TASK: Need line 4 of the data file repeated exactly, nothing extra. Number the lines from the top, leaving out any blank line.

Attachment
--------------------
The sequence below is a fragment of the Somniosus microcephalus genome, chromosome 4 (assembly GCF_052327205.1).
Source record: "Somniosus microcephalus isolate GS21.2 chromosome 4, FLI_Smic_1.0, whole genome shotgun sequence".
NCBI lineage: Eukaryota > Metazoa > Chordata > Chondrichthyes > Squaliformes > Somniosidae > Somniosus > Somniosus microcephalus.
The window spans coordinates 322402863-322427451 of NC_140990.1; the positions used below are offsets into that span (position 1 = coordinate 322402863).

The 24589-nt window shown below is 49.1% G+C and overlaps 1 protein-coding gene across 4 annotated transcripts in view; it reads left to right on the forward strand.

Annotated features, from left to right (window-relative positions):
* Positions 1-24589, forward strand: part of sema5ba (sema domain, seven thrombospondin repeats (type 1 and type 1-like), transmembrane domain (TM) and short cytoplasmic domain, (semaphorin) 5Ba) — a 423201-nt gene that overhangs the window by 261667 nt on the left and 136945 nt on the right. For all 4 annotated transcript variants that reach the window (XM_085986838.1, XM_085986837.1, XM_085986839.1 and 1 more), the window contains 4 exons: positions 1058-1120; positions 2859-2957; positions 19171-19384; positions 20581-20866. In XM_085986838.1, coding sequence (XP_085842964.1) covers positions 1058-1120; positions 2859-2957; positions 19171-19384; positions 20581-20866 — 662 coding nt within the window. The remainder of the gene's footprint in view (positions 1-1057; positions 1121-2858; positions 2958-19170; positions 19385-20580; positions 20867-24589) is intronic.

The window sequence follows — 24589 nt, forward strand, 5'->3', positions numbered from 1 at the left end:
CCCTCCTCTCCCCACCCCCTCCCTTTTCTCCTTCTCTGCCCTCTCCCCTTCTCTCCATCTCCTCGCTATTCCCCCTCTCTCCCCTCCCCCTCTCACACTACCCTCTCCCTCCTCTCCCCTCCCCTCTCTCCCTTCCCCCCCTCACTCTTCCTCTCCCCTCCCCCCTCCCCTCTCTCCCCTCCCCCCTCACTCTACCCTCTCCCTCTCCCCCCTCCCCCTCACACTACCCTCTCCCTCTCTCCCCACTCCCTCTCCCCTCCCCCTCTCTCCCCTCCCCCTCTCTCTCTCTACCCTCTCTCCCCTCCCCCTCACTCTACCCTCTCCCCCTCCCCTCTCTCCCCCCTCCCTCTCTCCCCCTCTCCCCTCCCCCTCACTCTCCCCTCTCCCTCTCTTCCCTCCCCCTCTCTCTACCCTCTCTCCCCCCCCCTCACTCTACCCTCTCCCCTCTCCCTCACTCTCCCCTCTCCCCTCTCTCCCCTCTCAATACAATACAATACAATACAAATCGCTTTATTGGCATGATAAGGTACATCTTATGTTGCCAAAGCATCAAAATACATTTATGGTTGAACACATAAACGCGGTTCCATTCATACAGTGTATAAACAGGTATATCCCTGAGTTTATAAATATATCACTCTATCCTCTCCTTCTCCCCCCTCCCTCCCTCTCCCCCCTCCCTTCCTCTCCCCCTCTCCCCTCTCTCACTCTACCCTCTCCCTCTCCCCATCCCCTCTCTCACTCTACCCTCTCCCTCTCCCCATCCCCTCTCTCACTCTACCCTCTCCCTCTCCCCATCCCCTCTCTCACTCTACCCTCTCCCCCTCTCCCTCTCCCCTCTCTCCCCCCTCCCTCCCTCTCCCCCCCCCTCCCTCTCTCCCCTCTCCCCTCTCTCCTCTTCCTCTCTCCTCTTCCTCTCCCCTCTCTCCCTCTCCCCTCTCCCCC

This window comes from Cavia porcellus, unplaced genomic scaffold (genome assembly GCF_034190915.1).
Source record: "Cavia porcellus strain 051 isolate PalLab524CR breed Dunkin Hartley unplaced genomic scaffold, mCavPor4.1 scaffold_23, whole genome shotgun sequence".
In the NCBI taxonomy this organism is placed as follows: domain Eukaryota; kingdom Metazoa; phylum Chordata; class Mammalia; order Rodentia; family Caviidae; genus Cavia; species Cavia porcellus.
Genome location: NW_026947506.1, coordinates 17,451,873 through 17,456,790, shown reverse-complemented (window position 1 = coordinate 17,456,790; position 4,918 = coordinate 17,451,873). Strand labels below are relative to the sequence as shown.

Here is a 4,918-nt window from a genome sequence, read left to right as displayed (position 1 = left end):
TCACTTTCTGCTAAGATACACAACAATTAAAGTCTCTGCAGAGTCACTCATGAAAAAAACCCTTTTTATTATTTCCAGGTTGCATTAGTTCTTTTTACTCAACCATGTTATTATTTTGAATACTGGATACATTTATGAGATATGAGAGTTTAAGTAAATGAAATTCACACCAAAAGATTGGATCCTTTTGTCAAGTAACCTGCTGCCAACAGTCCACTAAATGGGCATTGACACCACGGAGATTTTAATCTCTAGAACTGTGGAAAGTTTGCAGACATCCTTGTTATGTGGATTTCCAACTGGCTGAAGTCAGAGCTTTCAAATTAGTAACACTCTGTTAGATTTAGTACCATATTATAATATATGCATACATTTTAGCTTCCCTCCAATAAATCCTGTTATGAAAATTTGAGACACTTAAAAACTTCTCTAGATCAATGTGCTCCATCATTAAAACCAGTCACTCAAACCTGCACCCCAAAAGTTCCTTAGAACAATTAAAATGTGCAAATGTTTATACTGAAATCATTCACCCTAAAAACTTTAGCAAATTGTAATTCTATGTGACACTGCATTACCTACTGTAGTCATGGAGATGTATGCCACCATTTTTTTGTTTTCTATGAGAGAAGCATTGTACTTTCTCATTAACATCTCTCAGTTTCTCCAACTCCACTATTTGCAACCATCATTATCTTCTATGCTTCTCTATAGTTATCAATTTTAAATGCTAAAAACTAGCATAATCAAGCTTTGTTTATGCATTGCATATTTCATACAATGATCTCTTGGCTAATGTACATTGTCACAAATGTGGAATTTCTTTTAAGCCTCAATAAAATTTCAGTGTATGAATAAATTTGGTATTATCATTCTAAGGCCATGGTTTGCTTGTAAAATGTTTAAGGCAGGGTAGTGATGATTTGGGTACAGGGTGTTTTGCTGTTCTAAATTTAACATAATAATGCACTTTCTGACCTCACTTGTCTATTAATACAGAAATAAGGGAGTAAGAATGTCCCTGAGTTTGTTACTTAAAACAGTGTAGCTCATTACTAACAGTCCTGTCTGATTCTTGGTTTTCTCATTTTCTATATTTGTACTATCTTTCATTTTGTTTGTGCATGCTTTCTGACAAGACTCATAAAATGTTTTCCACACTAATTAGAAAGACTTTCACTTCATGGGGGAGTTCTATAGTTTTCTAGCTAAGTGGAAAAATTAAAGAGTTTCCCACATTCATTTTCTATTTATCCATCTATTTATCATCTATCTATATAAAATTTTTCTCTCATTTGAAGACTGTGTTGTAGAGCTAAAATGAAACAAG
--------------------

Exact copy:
The window spans coordinates 322402863-322427451 of NC_140990.1; the positions used below are offsets into that span (position 1 = coordinate 322402863).